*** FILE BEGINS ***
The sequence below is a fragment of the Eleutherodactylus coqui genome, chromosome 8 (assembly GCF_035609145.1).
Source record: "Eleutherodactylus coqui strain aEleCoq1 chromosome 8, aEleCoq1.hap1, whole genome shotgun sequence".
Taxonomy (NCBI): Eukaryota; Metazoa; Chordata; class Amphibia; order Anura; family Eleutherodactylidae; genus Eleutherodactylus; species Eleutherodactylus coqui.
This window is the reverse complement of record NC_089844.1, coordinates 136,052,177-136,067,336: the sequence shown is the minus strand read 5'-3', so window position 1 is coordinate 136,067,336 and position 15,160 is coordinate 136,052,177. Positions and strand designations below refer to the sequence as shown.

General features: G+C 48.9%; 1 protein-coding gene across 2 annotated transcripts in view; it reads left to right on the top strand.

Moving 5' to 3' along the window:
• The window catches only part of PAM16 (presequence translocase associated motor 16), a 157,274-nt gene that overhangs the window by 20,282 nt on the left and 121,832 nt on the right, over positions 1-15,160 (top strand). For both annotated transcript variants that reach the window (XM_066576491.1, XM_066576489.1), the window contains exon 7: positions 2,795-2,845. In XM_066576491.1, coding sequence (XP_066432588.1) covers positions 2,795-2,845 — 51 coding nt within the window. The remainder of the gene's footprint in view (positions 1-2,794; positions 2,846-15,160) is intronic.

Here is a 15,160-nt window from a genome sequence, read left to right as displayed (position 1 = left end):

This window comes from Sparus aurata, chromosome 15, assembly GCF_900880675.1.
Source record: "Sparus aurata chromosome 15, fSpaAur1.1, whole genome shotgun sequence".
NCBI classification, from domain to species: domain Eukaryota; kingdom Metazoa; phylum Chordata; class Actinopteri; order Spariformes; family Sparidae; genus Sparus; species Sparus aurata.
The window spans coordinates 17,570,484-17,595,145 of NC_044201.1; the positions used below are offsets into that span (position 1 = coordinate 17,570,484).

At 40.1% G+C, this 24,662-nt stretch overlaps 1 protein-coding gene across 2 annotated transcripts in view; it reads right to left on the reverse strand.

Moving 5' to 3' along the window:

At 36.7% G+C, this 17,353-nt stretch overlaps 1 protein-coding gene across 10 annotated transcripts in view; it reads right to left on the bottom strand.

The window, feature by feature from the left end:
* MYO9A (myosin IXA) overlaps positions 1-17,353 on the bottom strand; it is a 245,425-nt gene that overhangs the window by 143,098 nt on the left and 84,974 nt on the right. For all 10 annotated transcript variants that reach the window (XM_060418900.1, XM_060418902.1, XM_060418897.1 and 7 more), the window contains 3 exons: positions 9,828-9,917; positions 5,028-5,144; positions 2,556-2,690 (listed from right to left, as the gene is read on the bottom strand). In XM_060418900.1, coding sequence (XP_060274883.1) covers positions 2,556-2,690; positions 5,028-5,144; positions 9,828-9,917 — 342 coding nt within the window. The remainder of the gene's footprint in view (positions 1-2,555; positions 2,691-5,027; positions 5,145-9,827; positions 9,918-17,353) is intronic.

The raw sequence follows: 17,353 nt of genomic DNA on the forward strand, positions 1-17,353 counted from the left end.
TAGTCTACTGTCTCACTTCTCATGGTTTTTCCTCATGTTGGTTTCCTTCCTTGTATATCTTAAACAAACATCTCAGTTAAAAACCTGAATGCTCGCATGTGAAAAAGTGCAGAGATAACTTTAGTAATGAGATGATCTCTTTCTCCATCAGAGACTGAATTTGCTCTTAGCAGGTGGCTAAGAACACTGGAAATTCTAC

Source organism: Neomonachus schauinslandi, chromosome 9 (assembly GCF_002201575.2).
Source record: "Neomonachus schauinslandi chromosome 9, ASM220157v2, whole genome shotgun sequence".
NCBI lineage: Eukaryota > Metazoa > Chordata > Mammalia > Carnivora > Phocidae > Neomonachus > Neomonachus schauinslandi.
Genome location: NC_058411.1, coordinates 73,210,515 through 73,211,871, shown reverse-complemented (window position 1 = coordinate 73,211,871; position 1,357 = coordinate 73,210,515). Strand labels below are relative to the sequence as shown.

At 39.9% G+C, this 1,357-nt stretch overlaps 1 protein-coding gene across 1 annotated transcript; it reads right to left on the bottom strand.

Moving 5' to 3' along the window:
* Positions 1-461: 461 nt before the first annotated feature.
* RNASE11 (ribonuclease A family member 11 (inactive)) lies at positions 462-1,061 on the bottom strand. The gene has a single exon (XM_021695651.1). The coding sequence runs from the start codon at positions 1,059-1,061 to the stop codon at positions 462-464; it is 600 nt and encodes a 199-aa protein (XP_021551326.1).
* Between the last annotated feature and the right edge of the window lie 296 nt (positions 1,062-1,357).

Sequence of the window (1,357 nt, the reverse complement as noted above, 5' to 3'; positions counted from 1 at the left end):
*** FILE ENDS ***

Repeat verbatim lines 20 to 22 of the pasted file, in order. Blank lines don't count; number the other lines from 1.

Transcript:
Source organism: Neomonachus schauinslandi, chromosome 9 (assembly GCF_002201575.2).
Source record: "Neomonachus schauinslandi chromosome 9, ASM220157v2, whole genome shotgun sequence".
NCBI lineage: Eukaryota > Metazoa > Chordata > Mammalia > Carnivora > Phocidae > Neomonachus > Neomonachus schauinslandi.